Washington: The likelihood of action that is closer to the role the West took last year in Libya seems to be growing, as more countries talk about implementing a no-fly zone and steps to address the needs of the swelling numbers of refugees in the Syrian conflict.
In France, where the right is hounding President François Hollande for “abandoning” Syrians battling the regime of President Bashar Al Assad, the government is now raising the possibility of establishing at least a partial no-fly zone. Creation of such a zone, first suggested by US Secretary of State Hillary Rodham Clinton during a recent visit to Turkey, would help protect civilians from government bombardment and carve out a “safe haven” from which anti-Assad forces could operate.
France and Germany are calling for more coordinated action to address the needs of what are now estimated to be more than 200,000 refugees in the conflict. And British Prime Minister David Cameron is echoing President Obama, who earlier this week warned Assad that any use or even movement of the country’s stockpile of chemical weapons would be met by US military intervention.
Up to now Western powers, including the United States, have insisted that Syria is different from Libya, that the risks of a devastating regional war set off by outside intervention are much greater, and that the need is to end Syria’s violence, not add to it. But with violence reaching horrendous new proportions, and with the fighting sending thousands of additional refuges every week into Turkey, Jordan, and an increasingly tense Lebanon, pressure to do something different is mounting.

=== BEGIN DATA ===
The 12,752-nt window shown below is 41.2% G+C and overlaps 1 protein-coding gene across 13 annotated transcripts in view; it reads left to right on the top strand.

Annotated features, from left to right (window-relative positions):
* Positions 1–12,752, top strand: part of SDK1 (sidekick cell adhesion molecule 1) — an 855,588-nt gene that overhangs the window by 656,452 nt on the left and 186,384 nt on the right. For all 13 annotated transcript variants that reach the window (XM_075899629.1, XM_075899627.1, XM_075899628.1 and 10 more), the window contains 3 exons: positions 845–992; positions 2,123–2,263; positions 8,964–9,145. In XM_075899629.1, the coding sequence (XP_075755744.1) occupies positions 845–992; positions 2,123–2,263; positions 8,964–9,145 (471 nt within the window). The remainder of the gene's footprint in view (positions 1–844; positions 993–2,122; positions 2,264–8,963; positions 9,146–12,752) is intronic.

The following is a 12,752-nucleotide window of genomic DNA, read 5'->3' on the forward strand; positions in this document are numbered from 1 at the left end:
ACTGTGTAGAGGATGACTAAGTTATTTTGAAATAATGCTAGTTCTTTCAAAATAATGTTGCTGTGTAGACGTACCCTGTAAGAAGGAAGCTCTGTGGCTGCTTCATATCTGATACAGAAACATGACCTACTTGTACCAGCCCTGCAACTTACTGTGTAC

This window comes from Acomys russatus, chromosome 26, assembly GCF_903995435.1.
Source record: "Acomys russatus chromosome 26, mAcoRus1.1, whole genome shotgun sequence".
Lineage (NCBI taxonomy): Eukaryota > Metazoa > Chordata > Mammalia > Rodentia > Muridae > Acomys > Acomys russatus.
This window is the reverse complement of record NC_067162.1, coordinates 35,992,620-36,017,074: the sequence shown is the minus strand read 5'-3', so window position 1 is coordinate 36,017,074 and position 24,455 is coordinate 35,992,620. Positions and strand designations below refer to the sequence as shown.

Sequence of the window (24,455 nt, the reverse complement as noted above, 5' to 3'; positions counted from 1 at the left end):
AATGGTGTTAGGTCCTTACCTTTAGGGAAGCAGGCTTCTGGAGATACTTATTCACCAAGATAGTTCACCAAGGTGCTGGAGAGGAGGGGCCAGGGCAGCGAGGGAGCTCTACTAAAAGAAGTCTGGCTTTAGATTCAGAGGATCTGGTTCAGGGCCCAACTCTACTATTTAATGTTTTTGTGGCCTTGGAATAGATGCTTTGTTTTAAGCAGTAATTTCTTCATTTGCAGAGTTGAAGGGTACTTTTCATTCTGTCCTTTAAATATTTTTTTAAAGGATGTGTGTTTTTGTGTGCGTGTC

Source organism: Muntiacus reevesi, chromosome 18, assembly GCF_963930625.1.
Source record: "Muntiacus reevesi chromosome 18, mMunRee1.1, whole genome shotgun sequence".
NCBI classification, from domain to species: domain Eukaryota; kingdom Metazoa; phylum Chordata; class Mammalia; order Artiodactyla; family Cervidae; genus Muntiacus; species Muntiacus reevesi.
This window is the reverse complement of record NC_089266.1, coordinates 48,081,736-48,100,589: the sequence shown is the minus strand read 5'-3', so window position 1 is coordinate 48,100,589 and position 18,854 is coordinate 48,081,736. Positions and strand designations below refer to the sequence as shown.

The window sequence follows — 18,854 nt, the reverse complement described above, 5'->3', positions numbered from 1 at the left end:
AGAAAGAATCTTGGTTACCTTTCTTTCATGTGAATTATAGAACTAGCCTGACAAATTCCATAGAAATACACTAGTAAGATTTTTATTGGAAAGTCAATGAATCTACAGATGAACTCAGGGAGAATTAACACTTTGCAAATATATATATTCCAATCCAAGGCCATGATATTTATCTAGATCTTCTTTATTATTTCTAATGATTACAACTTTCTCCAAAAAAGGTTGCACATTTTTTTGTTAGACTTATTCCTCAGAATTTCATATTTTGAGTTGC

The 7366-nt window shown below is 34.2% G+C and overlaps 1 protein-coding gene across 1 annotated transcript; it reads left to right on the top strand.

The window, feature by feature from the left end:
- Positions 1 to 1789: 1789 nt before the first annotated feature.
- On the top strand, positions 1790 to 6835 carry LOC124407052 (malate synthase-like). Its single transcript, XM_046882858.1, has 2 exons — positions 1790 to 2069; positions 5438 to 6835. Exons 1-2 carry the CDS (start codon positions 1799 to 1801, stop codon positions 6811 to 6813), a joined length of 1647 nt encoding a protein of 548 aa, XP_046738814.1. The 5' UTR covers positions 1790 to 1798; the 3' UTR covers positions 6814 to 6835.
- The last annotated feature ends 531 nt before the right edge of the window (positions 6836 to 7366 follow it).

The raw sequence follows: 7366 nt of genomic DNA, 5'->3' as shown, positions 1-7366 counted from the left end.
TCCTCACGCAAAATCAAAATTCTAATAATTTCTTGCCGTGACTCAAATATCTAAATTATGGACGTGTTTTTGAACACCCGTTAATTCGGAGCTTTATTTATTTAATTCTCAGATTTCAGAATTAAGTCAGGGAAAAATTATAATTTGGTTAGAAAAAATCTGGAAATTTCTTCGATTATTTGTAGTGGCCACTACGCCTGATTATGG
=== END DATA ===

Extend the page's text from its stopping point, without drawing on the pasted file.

On Thursday French Defence Minister Jean-Yves Le Drian said in a televised interview that it might be time to establish a no-fly zone over the area between the besieged northern city of Aleppo and the Turkish border.
“The idea of a no-fly zone over a particular part of Syria, as suggested by Hillary Clinton, should be examined,” he said.
Russia and China have vetoed three Security Council resolutions on Syria, most recently last month, prompting Western powers to say they would have to turn to other institutions and countries to address the Syrian conflict.
Still, the complications of establishing and maintaining a no-fly zone in Syria are prompting caution on the part of some US officials. This week Defence Secretary Leon Panetta said that while such a step is under study, it is “not on the front burner.”
Military experts say setting up even a partial no-fly zone would require sustained and risky intervention, and it would inevitably result in casualties that the Al Assad regime and its supporters would trumpet to Muslim countries as more Western attacks on Muslims.
Others point to how NATO’s aerial campaign in Libya extended well beyond what NATO leaders originally predicted would be necessary. Another concern is whether Western intervention would prompt Assad to unleash his chemical weapons, as he has threatened.
But with reports suggesting hundreds of civilians are dying every day in the violence, and with Syrian refugees pouring over borders and adding to the region’s already worrisome instability, pressure to take action is likely to continue climbing.